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Type: Thesis
Title: CCR1 as a therapeutic target in multiple myeloma: preventing tumour dissemination and therapeutic resistance
Author: Zeissig, Mara Natasha
Issue Date: 2020
School/Discipline: School of Medicine
Abstract: Multiple myeloma (MM) is a haematological malignancy characterised by the clonal proliferation of plasma cells (PC) within the bone marrow (BM). While the introduction of novel therapies, such as the proteasome inhibitor bortezomib, has greatly improved patient outcomes, a subset of patients still does very poorly, due to intrinsic resistance to therapy, rapid disease relapse and increased tumour dissemination. However, the mechanisms which underpin MM PC dissemination and intrinsic resistance remain poorly understood. Our laboratory has previously shown that MM PC expression of the chemokine receptor CCR1 is associated with poor prognosis in newly diagnosed patients. In this thesis, the mechanisms underlying the prognostic disadvantage of elevated CCR1 expression are explored. In addition, the prognostic significance of MM PC expression of other chemokine receptors is also investigated. MM disease development, progression and relapse is dependent on MM PC haematogenous dissemination from one bone site to another. Currently, there is little understanding of which factors regulate spontaneous dissemination. Our previous studies suggested that elevated MM PC CCR1 expression is associated with increased numbers of circulating MM PC in newly diagnosed patients. Here, is was found that knockout of CCR1 in the MM cell line OPM2 resulted in almost no circulating tumour cells and prevented the formation of disseminated tumours following intratibial injection, suggesting that CCR1 is critical in egress from the BM to the circulation. In support of this, constitutive expression of CCR1 in 5TGM1 MM cells increased the incidence of disseminated tumours in C57BL/KaLwRij mice. Furthermore, pharmacological inhibition of CCR1 slowed the formation of disseminated tumours in intratibial RPMI-8226 or OPM2 tumour models. These studies support the further investigation of CCR1 inhibition as a therapeutic modality to inhibit MM tumour dissemination. The poor prognosis associated with CCR1 expression in MM patients suggests that CCR1 may also play a role in therapeutic resistance. In order to investigate this, the effect of CCR1 overexpression and knockdown in MM cell lines on response to bortezomib treatment was assessed. CCR1 knockout increased bortezomib sensitivity in vitro and in vivo, while constitutive expression of CCR1 decreased bortezomib sensitivity in vitro. Furthermore, RNA sequencing analysis revealed that elevated MM PC CCR1 expression at diagnosis or at relapse was associated with poorer overall survival in patients receiving bortezomib treatment. Future studies are warranted to assess the ability of CCR1 inhibitors to increase response to bortezomib. In order to investigate the potential role of other chemokine receptors in MM pathogenesis, we conducted an in silico analysis to determine the association between chemokine receptor expression on MM PCs and overall survival in MM patients. These studies identified, for the first time, that elevated CCR10 expression is associated with poor prognosis. Notably, elevated MM PC CCR10 mRNA or protein expression was not associated with other known prognostic factors in MM patients. Taken together, these studies suggest that CCR1 is a potential target to enhance response to therapy and prevent dissemination of MM PCs. In addition, they suggest that future studies are warranted to investigate the role of CCR10 in MM pathogenesis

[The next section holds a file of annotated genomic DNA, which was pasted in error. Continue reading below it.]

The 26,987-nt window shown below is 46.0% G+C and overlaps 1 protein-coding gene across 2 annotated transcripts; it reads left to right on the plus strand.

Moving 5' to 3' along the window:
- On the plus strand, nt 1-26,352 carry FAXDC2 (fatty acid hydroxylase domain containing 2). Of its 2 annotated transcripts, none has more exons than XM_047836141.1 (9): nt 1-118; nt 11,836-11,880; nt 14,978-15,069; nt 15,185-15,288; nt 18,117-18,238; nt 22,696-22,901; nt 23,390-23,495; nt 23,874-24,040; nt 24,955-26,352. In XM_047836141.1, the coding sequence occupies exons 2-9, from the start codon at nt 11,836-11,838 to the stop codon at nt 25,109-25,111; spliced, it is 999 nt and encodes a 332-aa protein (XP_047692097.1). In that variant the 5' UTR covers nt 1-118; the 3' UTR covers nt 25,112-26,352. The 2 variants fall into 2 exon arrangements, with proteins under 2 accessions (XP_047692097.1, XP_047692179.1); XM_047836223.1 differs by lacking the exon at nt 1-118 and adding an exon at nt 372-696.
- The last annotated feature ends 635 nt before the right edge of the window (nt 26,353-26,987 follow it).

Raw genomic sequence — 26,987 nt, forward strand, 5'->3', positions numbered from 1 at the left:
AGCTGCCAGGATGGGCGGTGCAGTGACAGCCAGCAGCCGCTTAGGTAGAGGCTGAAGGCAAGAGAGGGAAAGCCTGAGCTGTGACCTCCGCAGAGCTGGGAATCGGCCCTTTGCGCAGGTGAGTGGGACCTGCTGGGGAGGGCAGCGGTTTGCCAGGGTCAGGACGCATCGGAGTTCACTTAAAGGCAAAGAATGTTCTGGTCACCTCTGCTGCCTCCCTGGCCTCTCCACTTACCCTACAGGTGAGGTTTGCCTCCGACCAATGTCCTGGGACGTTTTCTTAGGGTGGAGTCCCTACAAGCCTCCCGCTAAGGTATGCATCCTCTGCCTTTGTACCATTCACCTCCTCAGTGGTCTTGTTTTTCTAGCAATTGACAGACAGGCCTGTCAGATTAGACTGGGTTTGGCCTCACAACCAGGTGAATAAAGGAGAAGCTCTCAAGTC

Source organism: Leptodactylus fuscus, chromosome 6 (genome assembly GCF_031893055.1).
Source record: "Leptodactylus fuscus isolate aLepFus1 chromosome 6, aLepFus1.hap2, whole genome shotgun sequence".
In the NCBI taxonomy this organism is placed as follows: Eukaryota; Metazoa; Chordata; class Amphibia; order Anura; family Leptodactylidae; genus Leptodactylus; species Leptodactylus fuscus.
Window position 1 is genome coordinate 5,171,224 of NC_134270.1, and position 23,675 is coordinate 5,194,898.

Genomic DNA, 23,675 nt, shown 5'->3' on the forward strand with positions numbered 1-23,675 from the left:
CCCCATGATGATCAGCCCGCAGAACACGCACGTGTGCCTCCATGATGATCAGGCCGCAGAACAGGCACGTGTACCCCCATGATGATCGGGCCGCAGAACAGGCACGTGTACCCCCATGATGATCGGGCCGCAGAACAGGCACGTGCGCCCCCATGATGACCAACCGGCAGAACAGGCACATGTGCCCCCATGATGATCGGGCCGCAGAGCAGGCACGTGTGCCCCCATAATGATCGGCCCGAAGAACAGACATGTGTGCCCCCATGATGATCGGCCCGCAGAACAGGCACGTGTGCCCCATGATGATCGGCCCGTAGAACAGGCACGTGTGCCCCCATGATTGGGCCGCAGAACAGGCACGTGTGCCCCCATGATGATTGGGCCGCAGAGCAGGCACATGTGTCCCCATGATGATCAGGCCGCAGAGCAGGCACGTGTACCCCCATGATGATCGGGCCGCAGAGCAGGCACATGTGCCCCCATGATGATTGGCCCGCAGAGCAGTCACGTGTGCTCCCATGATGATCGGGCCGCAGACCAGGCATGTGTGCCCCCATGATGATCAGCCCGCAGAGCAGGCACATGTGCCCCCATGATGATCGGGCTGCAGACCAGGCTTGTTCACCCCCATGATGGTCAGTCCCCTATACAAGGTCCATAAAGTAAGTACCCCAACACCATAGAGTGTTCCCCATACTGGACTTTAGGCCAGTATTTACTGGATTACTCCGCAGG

Advisor: Vandyke, Kate
Hewett, Duncan
Zannettino, Andrew
Dissertation Note: Thesis (Ph.D.) -- University of Adelaide, Adelaide Medical School, 2020
Keywords: multiple myeloma
chemokine receptors
Provenance: This electronic version is made publicly available by the University of Adelaide in accordance with its open access policy for student theses. Copyright in this thesis remains with the author. This thesis may incorporate third party material which has been used by the author pursuant to Fair Dealing exceptions. If you are the owner of any included third party copyright material you wish to be removed from this electronic version, please complete the take down form located at:
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